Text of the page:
Should I buy a 2000 Toyota Echo that has been stored for 3 years?


#1

I’m considering buying this car which was a forfeiture to a Police Department on the rainy side of Oregon. It only has 64,000 miles, but Carfax shows an accident (can only see minor damage to bumper), it has some mildew on the seats, and it has been sitting for almost three years. I thought it would be a bargain if I could purchase it for less than $3,000. Any suggestions?


#2

How much less than $3,000 did you have in mind, and was the car stored indoors or outside?

The only good things you’ve said are “Toyota,” and “64,000 miles.” Everything else is a red flag. Be prepared to do some brake work; three years worth of rust will guarantee that. I’d imagine the tires are in pretty bad shape by now, and will probably have to be replaced.

I don’t like the sound of mildew on the seats. Where else is there mildew? I also don’t like the sound of crash damage. The three-year-old gasoline in the tank has the potential to cause some significant, and expensive-to-repair, problems with the fuel system.

This could be a bargain or a nightmare. I can’t see the car, so I can’t really say which is more appropriate. At $3,000, however, I would not consider it a bargain. Make a really low offer.

Why are you so interested in this particular car?


#3

My teenage daughter fell in love! I’m hoping to get it for $2,300.00. I only have photographs to go by, which seems to show that the car is in good shape. I figured I would have to replace tires, oil, have brakes checked, etc. I’m planning to have it shipped, so it won’t be driven until I receive it, if I decide to buy it. I know it would be a risk, but it seems like such a bargain–maybe not, huh?


#4

I was hoping you’d say you had inspected this car personally. If you’re buying long distance, with nothing but photos to go by, I’d say “RUN AWAY.”

Seriously, unless you have someone you know personally, and trust, inspect this car for you, forget it. You, and your daughter, will be sorry if you buy this thing sight unseen.

If your daughter wants an Echo (and there’s nothing wrong with that) find one locally that you can inspect and test drive. Don’t gamble with an unknown.

Buying a car based on nothing but photographic evidence is a prescription for disaster. There are too many horror stories to list here. Don’t allow yourself to become one of them.


#5

Mildew = spores = likely health issues to the owner. Avoid this one. Definitely.

Your daughter will be disappointed but she’ll fall “in love” with some other car.


#6

Right on, Run away from it!


#7

Well, from all indications this car was well maintained during it’s lifetime (not), was never in an accident (was) and had especially good care during the past three years (not).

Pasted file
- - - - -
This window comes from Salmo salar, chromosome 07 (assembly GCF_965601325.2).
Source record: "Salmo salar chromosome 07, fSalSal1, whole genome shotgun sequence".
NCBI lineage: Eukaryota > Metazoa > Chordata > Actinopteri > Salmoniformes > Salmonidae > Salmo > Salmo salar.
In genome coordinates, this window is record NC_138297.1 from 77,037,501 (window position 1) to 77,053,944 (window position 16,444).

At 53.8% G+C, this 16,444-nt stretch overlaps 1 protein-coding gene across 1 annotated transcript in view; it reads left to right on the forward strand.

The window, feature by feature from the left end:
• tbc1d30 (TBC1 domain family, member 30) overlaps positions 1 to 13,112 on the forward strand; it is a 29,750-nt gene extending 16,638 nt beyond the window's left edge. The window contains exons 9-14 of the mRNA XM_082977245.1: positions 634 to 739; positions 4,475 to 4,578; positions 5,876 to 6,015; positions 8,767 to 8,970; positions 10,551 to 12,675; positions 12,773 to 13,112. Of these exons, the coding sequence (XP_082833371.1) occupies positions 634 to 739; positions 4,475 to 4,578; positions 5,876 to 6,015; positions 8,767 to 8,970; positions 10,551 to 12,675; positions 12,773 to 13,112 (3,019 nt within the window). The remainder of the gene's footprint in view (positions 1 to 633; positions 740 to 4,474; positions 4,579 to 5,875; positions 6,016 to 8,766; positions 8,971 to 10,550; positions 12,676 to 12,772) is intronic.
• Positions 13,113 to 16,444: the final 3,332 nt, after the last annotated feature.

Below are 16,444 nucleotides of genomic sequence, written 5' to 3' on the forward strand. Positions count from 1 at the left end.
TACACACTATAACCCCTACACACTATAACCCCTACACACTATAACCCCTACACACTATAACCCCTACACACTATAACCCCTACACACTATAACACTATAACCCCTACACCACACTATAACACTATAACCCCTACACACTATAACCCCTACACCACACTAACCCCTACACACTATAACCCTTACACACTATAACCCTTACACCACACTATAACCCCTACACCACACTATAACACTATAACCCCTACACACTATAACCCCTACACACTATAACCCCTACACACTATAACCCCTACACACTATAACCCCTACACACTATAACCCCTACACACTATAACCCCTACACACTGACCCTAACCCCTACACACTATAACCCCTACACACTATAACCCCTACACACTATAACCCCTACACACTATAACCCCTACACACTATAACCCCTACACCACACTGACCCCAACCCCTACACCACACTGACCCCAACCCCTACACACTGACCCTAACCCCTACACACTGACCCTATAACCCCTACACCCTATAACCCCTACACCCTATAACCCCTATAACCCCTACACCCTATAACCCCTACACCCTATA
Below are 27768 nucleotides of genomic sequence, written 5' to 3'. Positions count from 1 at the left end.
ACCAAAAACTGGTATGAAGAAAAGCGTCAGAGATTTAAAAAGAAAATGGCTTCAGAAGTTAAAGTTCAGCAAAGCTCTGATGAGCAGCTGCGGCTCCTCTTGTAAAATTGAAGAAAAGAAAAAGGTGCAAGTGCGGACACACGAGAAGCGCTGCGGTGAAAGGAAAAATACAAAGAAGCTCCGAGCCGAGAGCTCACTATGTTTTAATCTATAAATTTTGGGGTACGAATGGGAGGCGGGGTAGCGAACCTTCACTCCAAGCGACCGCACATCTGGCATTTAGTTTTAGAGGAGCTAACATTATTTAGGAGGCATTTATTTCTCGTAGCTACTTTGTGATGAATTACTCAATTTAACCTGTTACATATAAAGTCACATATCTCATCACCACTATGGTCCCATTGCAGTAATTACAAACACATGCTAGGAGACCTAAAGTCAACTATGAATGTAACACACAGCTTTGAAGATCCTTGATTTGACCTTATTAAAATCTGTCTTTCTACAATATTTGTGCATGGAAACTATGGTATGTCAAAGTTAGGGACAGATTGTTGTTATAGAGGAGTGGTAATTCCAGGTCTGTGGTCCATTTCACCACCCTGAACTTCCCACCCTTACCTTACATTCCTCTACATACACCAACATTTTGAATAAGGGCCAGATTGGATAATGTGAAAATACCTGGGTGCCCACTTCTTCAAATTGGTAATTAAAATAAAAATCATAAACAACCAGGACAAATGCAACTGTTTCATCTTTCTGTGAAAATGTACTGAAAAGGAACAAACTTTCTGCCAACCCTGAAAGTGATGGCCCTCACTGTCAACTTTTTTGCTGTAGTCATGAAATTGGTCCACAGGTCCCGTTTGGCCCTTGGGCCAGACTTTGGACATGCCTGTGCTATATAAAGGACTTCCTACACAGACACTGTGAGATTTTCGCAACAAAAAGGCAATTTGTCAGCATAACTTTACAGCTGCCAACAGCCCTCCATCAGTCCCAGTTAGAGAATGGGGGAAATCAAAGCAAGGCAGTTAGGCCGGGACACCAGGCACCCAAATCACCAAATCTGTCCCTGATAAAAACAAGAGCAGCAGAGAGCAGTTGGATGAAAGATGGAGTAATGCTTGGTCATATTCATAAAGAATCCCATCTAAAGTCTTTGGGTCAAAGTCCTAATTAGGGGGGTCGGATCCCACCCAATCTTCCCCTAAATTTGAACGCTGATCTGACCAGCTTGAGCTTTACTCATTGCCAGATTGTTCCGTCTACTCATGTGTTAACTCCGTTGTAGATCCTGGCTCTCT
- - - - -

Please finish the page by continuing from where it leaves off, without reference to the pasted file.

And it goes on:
Translation: Sometimes we want something so badly it really blinds us.


#8

mildew on the seats! your daughter might love it… but if you love her don’t let her drive it. Sounds like a project car, if i were you i would keep looking.


#9

No way would I give anywhere near 3 grand for this car. Forfeiture to the police could also mean thrashed by a drug crazed idiot on a regular basis.

Add 3 years of sitting and the car could have fuel system issues, battery issues, and dry rotted tire problems. Not to mention other things that can surface like failing brake hydraulics, belts, etc.
The accident could have been minor or a major one that now appears to be minor at first glance.

Mildew on the seats? Rain through an open window or sitting in 3 foot deep rain water? See what I mean?


#10

You can find these easily for under $5000 and under 100k miles. The one you’re looking at could soak you for more. Your daughter’s safety is worth it, too.


#11

Weren’t we pondering the question the other day about why Oregon seemed to have a proliferation of salvage Toyotas? :-0


#12

Oregon, the center of the salvage title world!


#13

I think it was more along the lines of a lot of Katrina cars ending up there.

Would someone willingly buy a house with mold/mildew in it? How about a car with it in there?


#14

Why would you spend $2300 or $3000 on a vehicle with so many potential unknowns?

The questions that have been raised in all the replies thus far could mean some very expensive repairs - quickly becoming more than what you paid for the car.

Are you willing to accept that risk?


#15

Roll the dice!


#16

I Have No Japanese Car Dealers Within 100 miles Of My Home, but …

isn’t this Echo a compact-size car ? A teenage driver would be safer in something larger, if that’s the case. I too have a teenage daughter almost ready for driver’s training. I will certainly put her in a large car.

I just checked the HLDI and the Echo scored 189 (100 being average), in “injury loss” and earned a “substantially worse than average” rating, the lowest possible. They call these little cars “Mini” cars. I think of them as “enclosed motorcycles”.

Most large cars, including Japanese, rate under 100, many in the 50 to 75 range.

Any savings on one of these is not worth it. Cars can be replaced. Daughters are priceless. Don’t give it a second thought. Explain this to her if her heart is temporarily broken.

Run away!


#17

Mildew = $1500 car that is runnning well

The Toyota ( and Honda) name is irrelevant except to suckers who think they are getting a problem free used car.

Mildew = health hazard, correctable with Bleach but your daughter will not like the results, I have a pair of shoes with mildew and it is IMPOSSIBLE to get the smell out not matter how much sun they sit in, and dryer runs!